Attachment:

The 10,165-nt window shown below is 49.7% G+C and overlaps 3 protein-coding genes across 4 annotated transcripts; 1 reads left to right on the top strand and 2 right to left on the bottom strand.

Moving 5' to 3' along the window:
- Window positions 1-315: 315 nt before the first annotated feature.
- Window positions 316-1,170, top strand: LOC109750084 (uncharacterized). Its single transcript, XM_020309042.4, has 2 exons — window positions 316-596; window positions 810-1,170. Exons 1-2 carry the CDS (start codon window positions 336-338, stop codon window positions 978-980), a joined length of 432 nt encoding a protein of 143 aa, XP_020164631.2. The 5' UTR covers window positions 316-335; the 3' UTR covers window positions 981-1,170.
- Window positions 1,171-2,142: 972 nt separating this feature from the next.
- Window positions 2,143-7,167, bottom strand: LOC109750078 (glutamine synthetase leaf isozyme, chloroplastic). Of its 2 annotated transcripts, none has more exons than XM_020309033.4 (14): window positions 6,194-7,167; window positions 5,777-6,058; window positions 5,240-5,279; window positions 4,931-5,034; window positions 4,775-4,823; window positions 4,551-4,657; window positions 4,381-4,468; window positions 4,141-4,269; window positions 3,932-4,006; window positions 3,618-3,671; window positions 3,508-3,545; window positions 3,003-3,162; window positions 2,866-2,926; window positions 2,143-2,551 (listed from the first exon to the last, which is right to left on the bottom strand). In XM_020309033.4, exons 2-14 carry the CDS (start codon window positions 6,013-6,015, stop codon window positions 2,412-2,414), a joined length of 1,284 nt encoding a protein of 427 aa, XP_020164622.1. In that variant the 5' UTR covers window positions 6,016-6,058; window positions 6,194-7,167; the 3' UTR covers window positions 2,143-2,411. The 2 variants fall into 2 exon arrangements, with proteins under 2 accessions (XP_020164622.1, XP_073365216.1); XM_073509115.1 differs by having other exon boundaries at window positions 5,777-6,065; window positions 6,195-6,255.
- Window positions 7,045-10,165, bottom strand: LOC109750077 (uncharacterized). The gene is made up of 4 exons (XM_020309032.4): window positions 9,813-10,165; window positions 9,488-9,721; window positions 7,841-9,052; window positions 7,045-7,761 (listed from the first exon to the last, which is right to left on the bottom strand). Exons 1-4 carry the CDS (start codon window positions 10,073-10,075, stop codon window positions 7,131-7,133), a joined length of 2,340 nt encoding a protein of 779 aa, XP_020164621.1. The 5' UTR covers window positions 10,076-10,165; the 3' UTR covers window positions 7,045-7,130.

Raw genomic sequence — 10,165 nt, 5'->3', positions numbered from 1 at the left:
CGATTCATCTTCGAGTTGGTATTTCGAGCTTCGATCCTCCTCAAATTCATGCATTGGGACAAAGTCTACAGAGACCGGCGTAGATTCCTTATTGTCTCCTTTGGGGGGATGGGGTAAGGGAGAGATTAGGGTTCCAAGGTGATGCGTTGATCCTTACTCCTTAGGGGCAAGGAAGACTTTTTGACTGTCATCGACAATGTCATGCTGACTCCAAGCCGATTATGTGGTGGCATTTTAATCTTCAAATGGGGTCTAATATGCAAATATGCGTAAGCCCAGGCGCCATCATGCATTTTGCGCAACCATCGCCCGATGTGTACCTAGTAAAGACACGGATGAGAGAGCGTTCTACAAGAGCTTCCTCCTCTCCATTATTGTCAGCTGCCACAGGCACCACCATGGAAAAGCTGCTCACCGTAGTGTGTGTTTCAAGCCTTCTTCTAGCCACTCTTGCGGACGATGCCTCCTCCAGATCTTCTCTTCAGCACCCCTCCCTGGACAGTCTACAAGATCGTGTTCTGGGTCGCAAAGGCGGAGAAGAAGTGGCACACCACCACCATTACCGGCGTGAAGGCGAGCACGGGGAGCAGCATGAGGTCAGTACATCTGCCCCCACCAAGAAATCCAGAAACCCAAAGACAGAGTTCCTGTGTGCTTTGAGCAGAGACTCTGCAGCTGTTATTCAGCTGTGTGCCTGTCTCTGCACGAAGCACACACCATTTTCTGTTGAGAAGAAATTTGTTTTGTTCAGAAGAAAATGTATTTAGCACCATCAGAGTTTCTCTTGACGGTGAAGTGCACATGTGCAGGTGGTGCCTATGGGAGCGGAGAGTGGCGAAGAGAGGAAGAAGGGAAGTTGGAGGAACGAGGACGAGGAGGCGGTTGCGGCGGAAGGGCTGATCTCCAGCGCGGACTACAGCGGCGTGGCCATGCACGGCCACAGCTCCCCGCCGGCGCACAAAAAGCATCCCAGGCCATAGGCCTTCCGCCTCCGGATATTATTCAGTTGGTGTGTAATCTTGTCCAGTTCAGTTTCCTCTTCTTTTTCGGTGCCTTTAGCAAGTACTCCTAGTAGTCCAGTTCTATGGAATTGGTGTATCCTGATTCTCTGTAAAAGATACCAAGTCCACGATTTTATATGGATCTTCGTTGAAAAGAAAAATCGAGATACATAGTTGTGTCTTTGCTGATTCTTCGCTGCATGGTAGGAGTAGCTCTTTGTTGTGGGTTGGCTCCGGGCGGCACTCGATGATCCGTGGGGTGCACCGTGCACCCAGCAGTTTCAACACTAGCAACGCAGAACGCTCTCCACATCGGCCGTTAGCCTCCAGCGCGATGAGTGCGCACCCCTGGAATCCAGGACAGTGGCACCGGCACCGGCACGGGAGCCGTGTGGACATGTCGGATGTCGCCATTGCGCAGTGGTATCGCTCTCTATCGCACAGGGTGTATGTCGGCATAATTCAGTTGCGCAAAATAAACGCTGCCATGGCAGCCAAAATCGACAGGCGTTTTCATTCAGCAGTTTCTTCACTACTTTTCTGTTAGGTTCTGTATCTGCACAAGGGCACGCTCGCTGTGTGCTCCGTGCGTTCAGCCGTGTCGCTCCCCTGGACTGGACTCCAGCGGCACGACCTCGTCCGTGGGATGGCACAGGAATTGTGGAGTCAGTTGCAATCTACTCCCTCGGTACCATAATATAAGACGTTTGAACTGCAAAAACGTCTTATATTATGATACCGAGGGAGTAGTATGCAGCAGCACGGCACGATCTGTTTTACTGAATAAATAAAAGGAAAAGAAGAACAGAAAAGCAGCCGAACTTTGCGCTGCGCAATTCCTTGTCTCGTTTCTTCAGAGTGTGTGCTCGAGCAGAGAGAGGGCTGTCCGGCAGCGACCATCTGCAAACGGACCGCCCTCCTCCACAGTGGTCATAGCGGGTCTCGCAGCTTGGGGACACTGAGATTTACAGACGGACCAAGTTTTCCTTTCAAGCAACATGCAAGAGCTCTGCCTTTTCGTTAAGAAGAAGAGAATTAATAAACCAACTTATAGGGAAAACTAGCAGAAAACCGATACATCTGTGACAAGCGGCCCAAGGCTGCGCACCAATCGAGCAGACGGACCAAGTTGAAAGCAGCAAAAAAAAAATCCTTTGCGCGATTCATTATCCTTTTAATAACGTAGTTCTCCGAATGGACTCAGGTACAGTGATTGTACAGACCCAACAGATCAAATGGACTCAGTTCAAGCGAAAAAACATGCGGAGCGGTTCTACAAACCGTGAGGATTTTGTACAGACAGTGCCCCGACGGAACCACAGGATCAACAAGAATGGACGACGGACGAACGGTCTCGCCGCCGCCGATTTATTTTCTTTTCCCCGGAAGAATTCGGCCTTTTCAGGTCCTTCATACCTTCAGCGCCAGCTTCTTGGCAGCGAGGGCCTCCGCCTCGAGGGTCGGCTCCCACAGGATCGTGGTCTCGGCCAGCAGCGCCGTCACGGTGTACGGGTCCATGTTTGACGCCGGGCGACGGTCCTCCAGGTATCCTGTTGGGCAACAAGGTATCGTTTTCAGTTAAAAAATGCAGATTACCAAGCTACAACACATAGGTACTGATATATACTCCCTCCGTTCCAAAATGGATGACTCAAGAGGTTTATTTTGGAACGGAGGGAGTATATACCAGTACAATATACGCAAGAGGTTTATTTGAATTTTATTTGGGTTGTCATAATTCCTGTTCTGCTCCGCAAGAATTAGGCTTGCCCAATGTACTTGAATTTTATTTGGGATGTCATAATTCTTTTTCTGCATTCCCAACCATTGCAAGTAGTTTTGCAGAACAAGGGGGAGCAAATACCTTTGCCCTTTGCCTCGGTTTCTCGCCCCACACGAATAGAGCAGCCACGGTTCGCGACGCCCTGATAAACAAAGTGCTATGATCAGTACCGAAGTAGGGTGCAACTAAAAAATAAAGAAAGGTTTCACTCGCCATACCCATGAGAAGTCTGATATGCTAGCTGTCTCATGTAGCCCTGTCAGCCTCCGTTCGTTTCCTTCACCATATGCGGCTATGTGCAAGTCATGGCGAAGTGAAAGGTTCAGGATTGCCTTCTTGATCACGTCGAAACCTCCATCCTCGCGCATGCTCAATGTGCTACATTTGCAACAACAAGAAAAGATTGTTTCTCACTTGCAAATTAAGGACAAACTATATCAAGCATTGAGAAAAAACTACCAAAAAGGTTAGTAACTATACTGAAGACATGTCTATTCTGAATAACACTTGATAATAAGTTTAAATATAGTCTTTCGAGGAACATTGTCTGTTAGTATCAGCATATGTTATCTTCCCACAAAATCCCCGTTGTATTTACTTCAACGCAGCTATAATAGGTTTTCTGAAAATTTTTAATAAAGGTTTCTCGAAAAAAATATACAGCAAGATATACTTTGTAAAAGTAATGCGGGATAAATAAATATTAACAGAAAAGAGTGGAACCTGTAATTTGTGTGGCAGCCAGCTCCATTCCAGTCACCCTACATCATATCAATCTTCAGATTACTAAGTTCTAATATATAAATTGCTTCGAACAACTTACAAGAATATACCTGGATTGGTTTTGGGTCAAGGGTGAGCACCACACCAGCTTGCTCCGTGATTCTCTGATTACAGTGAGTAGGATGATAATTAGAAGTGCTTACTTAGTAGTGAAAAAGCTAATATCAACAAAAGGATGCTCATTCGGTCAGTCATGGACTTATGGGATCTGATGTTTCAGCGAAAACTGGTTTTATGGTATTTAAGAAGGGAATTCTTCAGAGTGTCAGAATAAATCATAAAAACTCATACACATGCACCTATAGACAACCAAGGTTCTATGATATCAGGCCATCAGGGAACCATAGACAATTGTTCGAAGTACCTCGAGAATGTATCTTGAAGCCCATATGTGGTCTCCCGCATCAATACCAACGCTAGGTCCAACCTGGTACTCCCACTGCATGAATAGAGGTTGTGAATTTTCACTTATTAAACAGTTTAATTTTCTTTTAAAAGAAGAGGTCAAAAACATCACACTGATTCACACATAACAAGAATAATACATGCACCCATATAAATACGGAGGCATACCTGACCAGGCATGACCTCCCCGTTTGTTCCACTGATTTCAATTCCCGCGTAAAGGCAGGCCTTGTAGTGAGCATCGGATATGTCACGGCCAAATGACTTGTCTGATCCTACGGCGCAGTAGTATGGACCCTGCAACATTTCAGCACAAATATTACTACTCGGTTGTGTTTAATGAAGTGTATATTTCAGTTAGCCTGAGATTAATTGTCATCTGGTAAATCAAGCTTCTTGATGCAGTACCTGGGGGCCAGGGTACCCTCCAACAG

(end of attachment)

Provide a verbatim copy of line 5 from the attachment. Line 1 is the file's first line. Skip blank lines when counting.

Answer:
- Window positions 1,171-2,142: 972 nt separating this feature from the next.